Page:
"The Communist International," by F. Borkenau. Faber & Faber. 12/6. 442 pages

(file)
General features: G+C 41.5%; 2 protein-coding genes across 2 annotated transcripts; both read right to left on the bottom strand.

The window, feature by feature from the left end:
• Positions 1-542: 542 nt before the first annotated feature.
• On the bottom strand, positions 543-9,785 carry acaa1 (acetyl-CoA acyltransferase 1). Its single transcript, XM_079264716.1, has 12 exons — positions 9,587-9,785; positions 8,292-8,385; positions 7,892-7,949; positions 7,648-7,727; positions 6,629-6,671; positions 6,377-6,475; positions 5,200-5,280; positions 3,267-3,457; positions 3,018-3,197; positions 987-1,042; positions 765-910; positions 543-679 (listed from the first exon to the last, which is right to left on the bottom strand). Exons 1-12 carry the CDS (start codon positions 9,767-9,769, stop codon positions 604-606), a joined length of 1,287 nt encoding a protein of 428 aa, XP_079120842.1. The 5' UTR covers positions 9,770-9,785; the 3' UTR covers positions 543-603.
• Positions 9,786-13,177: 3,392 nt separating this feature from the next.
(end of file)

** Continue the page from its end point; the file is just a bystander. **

A by no means insignificant reason for the lamentable condition of the international working-class movement is to be sought in the baneful influence of events in Russia. Hypnotised by its mythical Socialist character, bull-dozed by its offspring, the Communist International, thousands of militant workers have fallen victims to its spell. Fortunately, numbers of workers everywhere, under the hard blows of reality, are beginning to come to their senses. Anything that tends to hasten this process can only be welcomed, and therein lies the importance of this book. Written by a former official of the German Communist Party, it is a painstaking and scrupulous attempt to reveal the origins of Russian Bolshevism and its influence, through the Comintern, on the world Labour movement.